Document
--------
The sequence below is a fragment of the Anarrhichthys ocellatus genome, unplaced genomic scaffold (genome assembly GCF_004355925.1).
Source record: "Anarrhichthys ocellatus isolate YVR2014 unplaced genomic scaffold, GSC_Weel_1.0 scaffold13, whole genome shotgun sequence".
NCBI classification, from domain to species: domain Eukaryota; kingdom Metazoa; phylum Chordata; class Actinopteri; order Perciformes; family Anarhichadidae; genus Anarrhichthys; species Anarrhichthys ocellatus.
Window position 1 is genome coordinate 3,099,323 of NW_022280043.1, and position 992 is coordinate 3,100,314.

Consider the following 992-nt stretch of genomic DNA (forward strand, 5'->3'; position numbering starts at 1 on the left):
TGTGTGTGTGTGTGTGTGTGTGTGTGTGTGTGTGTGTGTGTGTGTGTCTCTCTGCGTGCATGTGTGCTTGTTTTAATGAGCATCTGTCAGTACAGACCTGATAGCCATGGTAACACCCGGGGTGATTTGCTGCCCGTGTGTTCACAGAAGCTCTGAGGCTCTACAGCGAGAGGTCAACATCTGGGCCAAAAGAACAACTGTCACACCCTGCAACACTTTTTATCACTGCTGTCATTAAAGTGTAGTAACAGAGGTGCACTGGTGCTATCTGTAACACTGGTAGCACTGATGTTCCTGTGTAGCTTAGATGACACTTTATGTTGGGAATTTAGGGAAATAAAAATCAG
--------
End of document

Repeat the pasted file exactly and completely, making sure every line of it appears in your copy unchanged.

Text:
The sequence below is a fragment of the Anarrhichthys ocellatus genome, unplaced genomic scaffold (genome assembly GCF_004355925.1).
Source record: "Anarrhichthys ocellatus isolate YVR2014 unplaced genomic scaffold, GSC_Weel_1.0 scaffold13, whole genome shotgun sequence".
NCBI classification, from domain to species: domain Eukaryota; kingdom Metazoa; phylum Chordata; class Actinopteri; order Perciformes; family Anarhichadidae; genus Anarrhichthys; species Anarrhichthys ocellatus.
Window position 1 is genome coordinate 3,099,323 of NW_022280043.1, and position 992 is coordinate 3,100,314.

Consider the following 992-nt stretch of genomic DNA (forward strand, 5'->3'; position numbering starts at 1 on the left):
TGTGTGTGTGTGTGTGTGTGTGTGTGTGTGTGTGTGTGTGTGTGTGTCTCTCTGCGTGCATGTGTGCTTGTTTTAATGAGCATCTGTCAGTACAGACCTGATAGCCATGGTAACACCCGGGGTGATTTGCTGCCCGTGTGTTCACAGAAGCTCTGAGGCTCTACAGCGAGAGGTCAACATCTGGGCCAAAAGAACAACTGTCACACCCTGCAACACTTTTTATCACTGCTGTCATTAAAGTGTAGTAACAGAGGTGCACTGGTGCTATCTGTAACACTGGTAGCACTGATGTTCCTGTGTAGCTTAGATGACACTTTATGTTGGGAATTTAGGGAAATAAAAATCAG